Palestinian Authority President Mahmoud Abbas said he would not appoint Hamas officials to a potential Palestinian unity government, if they did not recognize the State of Israel, according to former members of Knesset who met with the Palestinian leader on Sunday.
Some 12 former lawmakers, who belong to the Peace Parliament Forum, traveled to the Mukata, the PA president’s headquarters in Ramallah, to meet with Abbas. The lawmakers included former Labor party chairman Amram Mitzna, ex-Labor legislator Colette Avital, former Minister of Internal Affairs Ophir Pines-Paz and other past parliamentarians and ministers.
The PA president’s comments on a potential unity government came after his party, Fatah, and Hamas signed an Egyptian-brokered deal to advance reconciliation efforts and restore the PA’s rule in the Gaza Strip.
While Fatah and Hamas have not agreed to form a unity government, upcoming talks between Hamas, Fatah and smaller Palestinian factions in Cairo in late November are slated to deal with the topic.
“He said he would like a future unity government to be composed of various Palestinian factions including Hamas,” former Avital told The Jerusalem Post. “But he said that any minister in such a government, including those who belong to Hamas, would have to publicly recognize Israel.”
The Israeli daily Haaretz first reported Abbas’s remark on a future unity government.
Hamas has repeatedly refused to recognize Israel and a number of its officials recently said such a move was no longer being considered.
“The time in which Hamas discusses the issue of recognizing Israel has ended,” Hamas Chief in Gaza Yahya Sinwar told a group of Palestinian youth in the Gaza Strip in early October, Palestinian and Lebanese media reported. “The discussion now is about when to erase Israel.”
Pines-Paz added that Abbas said US President Donald Trump recently told him “he favors a two-state solution.”
According to the former minister, Abbas said Trump made the comments about two-states when he and the American president met in New York City on the sidelines of the UN General Assembly.
A White House official, however, disputed Abbas’s statement, suggesting the PA president was projecting his position onto the Trump administration rather than accurately recounting the meeting.
“As expected, President Abbas and his delegation brought up their preference for a two-state solution,” the official told The Post on Monday. “While we said we understand their goals, we reiterated our position which has not changed – we will help facilitate but not impose an enduring peace agreement and will help work towards whatever both sides agree to.”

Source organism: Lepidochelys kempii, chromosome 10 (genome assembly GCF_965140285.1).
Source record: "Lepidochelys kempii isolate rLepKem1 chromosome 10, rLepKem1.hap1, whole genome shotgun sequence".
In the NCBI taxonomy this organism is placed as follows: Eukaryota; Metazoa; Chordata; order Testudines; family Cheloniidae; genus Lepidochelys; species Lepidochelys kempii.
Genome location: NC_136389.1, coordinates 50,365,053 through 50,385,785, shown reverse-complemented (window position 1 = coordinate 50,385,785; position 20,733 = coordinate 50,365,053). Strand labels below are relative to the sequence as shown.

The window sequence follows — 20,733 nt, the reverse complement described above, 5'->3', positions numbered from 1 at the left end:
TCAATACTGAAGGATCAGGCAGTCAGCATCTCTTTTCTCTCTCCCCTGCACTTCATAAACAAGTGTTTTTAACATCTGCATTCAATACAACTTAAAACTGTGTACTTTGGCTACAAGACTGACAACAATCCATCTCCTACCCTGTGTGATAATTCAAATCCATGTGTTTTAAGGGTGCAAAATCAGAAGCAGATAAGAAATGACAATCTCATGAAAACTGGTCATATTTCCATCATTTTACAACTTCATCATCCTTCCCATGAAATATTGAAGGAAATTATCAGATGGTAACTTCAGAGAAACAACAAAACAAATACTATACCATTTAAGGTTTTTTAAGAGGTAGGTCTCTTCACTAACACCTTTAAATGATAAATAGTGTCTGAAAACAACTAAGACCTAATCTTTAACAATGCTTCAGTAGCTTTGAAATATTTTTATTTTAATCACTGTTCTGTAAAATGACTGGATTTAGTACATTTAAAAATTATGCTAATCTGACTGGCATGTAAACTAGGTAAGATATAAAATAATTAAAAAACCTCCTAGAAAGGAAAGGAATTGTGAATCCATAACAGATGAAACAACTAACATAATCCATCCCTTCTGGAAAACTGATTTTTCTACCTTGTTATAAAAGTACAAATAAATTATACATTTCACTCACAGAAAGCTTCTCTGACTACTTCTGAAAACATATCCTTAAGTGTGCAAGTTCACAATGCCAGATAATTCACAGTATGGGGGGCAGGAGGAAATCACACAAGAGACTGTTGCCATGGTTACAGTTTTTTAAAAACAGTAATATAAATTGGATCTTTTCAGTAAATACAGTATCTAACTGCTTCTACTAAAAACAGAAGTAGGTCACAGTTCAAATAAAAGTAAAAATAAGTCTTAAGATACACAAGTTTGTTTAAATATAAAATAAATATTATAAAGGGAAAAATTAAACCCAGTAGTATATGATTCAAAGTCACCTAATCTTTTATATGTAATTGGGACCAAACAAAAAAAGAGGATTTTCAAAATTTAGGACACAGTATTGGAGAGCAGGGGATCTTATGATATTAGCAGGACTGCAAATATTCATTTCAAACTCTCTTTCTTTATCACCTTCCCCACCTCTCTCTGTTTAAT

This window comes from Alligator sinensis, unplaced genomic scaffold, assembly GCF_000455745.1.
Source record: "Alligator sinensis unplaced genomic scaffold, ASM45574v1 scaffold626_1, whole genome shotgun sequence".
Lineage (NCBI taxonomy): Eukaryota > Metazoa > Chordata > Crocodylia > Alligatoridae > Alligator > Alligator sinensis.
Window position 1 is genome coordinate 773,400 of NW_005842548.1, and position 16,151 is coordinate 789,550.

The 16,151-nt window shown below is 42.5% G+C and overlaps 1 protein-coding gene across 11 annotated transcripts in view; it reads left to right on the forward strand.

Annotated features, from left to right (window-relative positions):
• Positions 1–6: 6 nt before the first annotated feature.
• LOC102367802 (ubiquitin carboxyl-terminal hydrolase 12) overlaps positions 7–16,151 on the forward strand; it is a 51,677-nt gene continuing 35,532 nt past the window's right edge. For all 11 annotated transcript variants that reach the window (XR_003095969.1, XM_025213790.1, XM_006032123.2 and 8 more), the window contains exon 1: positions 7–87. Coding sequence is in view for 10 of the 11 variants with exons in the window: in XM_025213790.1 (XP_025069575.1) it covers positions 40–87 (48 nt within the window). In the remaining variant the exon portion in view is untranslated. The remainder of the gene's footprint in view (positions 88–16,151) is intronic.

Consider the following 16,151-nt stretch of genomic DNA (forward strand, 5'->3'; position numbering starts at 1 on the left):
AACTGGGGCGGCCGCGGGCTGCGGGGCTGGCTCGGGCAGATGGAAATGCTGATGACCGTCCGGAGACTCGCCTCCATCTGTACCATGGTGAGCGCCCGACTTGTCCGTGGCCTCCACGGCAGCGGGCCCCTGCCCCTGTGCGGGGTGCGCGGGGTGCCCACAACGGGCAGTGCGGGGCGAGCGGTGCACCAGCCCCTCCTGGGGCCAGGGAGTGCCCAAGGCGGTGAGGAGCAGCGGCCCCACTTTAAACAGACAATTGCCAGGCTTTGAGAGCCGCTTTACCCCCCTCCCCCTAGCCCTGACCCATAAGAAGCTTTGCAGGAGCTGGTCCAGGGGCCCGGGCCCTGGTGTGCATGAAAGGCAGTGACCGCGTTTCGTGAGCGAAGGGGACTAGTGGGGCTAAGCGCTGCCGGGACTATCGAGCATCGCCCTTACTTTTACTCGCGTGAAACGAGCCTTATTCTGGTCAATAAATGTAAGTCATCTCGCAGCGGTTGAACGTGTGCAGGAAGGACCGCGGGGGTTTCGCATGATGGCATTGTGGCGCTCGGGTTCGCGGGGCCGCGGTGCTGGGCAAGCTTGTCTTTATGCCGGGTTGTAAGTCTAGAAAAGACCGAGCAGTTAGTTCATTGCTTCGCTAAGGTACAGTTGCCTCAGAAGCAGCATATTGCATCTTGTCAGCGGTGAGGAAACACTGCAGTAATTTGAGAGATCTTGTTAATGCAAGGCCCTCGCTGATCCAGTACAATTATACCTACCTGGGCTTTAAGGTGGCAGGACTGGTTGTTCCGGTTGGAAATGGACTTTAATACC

The official added that “no timeline has been set” by the Trump administration for the peace process.
Avital also said that Abbas reiterated that he would not accept a scenario, in which the PA takes responsibility for Gaza and Palestinian militias including Hamas’s armed wing, the Izzeldin Kassam Brigades, are permitted to hold onto their weapons.
“He said that there needs to be one government, one country, and one gun,” Avital stated. “He said under no circumstances would he accept the presence of militias in Gaza.”
Hamas officials have said they will not give up their weapons regardless of developments in the reconciliation process.
“We absolutely will not give up on the rights of the Palestinian people and resistance. Any understanding or reconciliation will not affect the resistance weapons and their program,” said Hamas deputy chairman Saleh al-Arouri during a visit to Tehran in mid-October.
Mitzna, who has previously met with Abbas, said he thought the PA president did “not appear optimistic.”
“Abu Mazen said that he thinks Israel takes him and all the work the PA does for granted,” Mitzna said in a phone call. “He said if there is no future for reaching a final settlement, he would hand over responsibility for the [Palestinian] territories to Israel.”
Abbas said during peace talks in 2011 and 2014 that if they fail to lead to a Palestinian state, he would dissolve the PA and return responsibility for the Palestinian territories’ administration to Israel. However, following the collapse of peace talks in both 2011 and 2014, Abbas made no such move.
Mitzna also said that Abbas said the security situation in the West Bank is “good” because of the PA security forces.
“He said that the PA security forces are responsible for the good security situation in Judea and Samaria,” Mitzna said. “He said they are doing a lot to prevent terror against Israelis.”
Since Abbas became PA president in 2005, the PA security forces have reportedly foiled hundreds of attacks, which were meant to target Israelis.
The Peace Parliament Forum’s meeting with Abbas on Sunday was its second meeting with the PA president in the past year.
Michael Wilner in Washington contributed to this report.